The scope and design of John’s ministry were, to bring the people from their sins, and to their Saviour. He came preaching, not a sect, or party, but a profession; the sign or ceremony was washing with water. By the words here used John preached the necessity of repentance, in order to the remission of sins, and that the baptism of water was an outward sign of that inward cleansing and renewal of heart, which attend, or are the effects of true repentance, as well as a profession of it. Here is the fulfilling of the Scriptures, Isa 40:3, in the ministry of John. When way is made for the gospel into the heart, by taking down high thoughts, and bringing them into obedience to Christ, by levelling the soul, and removing all that hinders us in the way of Christ and his grace, then preparation is made to welcome the salvation of God. Here are general warnings and exhortations which John gave. The guilty, corrupted race of mankind is become a generation of vipers; hateful to God, and hating one another. There is no way of fleeing from the wrath to come, but by repentance; and by the change of our way the change of our mind must be shown. If we are not really holy, both in heart and life, our profession of religion and relation to God and his church, will stand us in no stead at all; the sorer will our destruction be, if we do not bring forth fruits meet for repentance. John the Baptist gave instructions to several sorts of persons. Those that profess and promise repentance, must show it by reformation, according to their places and conditions. The gospel requires mercy, not sacrifice; and its design is, to engage us to do all the good we can, and to be just to all men. And the same principle which leads men to forego unjust gain, leads to restore that which is gained by wrong. John tells the soldiers their duty. Men should be cautioned against the temptations of their employments. These answers declared the present duty of the inquirers, and at once formed a test of their sincerity. As none can or will accept Christ’s salvation without true repentance, so the evidence and effects of this repentance are here marked out.

Verses 15–20

John the Baptist disowned being himself the Christ, but confirmed the people in their expectations of the long-promised Messiah. He could only exhort them to repent, and assure them of forgiveness upon repentance; but he could not work repentance in them, nor confer remission on them. Thus highly does it become us to speak of Christ, and thus humbly of ourselves. John can do no more than baptize with water, in token that they ought to purify and cleanse themselves; but Christ can, and will baptize with the Holy Ghost; he can give the Spirit, to cleanse and purify the heart, not only as water washes off the dirt on the outside, but as fire clears out the dross that is within, and melts down the metal, that it may be cast into a new mould. John was an affectionate preacher; he was beseeching; he pressed things home upon his hearers. He was a practical preacher; quickening them to their duty, and directing them in it. He was a popular preacher; he addressed the people, according to their capacity. He was an evangelical preacher. In all his exhortations, he directed people to Christ. When we press duty upon people, we must direct them to Christ, both for righteousness and strength. He was a copious preacher; he shunned not to declare the whole counsel of God. But a full stop was put to John’s preaching when he was in the midst of his usefulness. Herod being reproved by him for many evils, shut up John in prison. Those who injure the faithful servants of God, add still greater guilt to their other sins.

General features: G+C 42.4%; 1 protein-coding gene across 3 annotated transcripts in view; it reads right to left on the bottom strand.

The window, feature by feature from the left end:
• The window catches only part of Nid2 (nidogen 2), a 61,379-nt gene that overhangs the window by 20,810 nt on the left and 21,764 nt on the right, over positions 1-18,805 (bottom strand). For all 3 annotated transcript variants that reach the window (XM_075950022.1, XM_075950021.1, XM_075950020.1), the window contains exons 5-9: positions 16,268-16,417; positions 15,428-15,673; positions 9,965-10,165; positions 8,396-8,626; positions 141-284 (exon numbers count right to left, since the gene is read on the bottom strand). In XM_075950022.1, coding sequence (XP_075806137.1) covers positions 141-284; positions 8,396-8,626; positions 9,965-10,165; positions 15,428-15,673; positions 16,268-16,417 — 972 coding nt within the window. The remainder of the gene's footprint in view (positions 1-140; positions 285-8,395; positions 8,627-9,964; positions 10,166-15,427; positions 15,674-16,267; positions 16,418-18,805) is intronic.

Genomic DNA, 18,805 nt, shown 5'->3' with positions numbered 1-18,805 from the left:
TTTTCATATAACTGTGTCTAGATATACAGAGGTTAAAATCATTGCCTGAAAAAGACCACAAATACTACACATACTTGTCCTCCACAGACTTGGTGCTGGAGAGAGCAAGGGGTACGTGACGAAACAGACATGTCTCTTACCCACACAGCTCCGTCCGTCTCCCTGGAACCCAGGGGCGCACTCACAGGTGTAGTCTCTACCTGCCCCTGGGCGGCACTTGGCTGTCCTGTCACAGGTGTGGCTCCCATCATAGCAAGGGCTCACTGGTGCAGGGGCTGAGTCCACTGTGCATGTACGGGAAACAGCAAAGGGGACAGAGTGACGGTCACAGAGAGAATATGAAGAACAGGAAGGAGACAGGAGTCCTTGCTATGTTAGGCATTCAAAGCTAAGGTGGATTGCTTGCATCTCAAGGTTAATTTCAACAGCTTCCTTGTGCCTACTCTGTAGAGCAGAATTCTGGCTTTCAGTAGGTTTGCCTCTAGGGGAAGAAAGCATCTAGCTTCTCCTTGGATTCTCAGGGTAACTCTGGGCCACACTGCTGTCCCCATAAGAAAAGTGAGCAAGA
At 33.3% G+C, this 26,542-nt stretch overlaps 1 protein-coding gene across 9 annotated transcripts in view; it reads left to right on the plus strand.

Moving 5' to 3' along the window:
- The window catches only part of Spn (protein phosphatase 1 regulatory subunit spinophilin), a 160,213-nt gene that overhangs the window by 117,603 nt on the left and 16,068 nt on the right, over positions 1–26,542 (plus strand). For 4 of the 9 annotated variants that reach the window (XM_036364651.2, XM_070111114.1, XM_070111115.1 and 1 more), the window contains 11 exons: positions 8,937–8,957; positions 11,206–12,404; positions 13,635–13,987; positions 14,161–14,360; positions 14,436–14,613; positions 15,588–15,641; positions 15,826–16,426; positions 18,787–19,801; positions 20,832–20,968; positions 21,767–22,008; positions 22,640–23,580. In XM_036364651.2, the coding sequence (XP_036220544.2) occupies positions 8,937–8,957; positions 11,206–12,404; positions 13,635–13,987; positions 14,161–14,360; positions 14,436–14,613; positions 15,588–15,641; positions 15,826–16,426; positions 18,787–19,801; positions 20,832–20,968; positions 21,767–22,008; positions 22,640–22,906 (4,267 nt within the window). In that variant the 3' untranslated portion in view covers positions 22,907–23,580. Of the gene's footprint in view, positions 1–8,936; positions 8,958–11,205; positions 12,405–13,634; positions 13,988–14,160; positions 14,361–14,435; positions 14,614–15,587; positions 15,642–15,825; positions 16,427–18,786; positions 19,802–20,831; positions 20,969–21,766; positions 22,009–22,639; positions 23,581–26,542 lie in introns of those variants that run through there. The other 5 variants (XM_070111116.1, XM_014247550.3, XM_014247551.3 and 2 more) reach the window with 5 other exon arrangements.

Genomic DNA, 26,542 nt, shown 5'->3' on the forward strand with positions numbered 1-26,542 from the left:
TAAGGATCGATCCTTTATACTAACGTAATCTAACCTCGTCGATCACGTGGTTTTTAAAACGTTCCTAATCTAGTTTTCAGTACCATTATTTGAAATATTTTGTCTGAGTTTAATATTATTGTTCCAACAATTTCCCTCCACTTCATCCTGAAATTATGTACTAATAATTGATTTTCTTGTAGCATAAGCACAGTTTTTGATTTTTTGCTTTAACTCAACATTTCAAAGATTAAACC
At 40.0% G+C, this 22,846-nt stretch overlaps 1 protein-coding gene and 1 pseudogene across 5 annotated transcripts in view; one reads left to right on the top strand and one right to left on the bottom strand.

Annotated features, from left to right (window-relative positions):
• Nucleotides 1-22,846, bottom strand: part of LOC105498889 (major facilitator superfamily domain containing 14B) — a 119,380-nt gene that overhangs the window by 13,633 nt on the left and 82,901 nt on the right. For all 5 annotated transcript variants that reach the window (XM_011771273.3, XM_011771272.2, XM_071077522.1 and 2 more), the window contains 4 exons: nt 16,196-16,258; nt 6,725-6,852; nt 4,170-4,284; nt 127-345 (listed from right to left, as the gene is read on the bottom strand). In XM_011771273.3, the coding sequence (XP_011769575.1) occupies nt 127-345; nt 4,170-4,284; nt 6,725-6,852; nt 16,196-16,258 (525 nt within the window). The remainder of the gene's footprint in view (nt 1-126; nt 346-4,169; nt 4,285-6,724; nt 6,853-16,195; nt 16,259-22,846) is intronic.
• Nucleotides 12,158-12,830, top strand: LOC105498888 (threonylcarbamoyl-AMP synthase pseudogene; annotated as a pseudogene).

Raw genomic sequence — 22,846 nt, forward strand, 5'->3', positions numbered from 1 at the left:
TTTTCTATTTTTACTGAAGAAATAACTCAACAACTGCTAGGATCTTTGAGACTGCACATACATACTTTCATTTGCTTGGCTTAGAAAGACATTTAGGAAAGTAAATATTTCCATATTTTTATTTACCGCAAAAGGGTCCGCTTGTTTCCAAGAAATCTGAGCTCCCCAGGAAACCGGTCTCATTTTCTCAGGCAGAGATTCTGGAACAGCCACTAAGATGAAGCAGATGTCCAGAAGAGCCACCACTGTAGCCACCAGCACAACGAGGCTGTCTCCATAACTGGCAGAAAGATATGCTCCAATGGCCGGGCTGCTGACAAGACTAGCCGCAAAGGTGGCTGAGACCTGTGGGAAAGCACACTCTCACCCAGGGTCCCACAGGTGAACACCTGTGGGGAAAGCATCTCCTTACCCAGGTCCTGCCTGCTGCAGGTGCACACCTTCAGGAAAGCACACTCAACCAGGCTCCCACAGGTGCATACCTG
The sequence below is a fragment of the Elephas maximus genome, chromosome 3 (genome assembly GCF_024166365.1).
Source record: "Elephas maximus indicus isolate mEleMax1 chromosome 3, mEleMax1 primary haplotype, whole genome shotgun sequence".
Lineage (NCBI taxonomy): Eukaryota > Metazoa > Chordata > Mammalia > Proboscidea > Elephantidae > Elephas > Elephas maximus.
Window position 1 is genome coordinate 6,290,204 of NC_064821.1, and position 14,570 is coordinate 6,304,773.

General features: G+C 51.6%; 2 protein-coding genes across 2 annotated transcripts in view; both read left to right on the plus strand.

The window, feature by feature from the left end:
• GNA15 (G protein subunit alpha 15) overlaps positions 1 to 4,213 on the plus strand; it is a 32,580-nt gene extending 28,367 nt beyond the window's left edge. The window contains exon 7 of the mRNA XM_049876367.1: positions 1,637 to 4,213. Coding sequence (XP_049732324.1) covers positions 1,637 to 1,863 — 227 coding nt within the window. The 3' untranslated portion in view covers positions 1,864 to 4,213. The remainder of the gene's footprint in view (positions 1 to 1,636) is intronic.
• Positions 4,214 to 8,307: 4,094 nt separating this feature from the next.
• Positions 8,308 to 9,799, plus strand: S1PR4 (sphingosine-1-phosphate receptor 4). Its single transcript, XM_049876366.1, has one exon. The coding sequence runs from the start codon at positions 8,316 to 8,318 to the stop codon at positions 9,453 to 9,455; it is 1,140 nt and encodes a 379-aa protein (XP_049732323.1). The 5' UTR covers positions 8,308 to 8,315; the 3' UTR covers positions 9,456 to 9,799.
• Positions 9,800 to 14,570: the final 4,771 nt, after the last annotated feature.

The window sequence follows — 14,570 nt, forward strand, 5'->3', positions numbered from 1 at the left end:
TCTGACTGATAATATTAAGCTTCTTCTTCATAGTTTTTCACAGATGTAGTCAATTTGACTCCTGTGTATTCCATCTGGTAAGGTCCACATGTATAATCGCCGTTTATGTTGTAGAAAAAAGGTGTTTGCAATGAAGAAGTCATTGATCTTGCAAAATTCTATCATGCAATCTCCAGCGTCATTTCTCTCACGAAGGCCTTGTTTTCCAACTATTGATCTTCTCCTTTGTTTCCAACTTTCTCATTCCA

Verses 21–22

Christ did not confess sin, as others did, for he had none to confess; but he prayed, as others did, and kept up communion with his Father. Observe, all the three voices from heaven, by which the Father bare witness to the Son, were pronounced while he was praying, or soon after, Lu 9:35; Joh 12:28. The Holy Ghost descended in a bodily shape like a dove upon him, and there came a voice from heaven, from God the Father, from the excellent glory. Thus was a proof of the Holy Trinity, of the Three Persons in the Godhead, given at the baptism of Christ.

Verses 23–38

Matthew’s list of the forefathers of Jesus showed that Christ was the son of Abraham, in whom all the families of the earth are blessed, and heir to the throne of David; but Luke shows that Jesus was the Seed of the woman that should break the serpent’s head, and traces the line up to Adam, beginning with Eli, or Heli, the father, not of Joseph, but of Mary. The seeming differences between the two evangelists in these lists of names have been removed by learned men. But our salvation does not depend upon our being able to solve these difficulties, nor is the Divine authority of the Gospels at all weakened by them. The list of names ends thus, “Who was the son of Adam, the son of God;” that is, the offspring of God by creation. Christ was both the son of Adam and the Son of God, that he might be a proper Mediator between God and the sons of Adam, and might bring the sons of Adam to be, through him, the sons of God. All flesh, as descended from the first Adam, is as grass, and withers as the flower of the field; but he who partakes of the Holy Spirit of life from the Second Adam, has that eternal happiness, which by the gospel is preached unto us.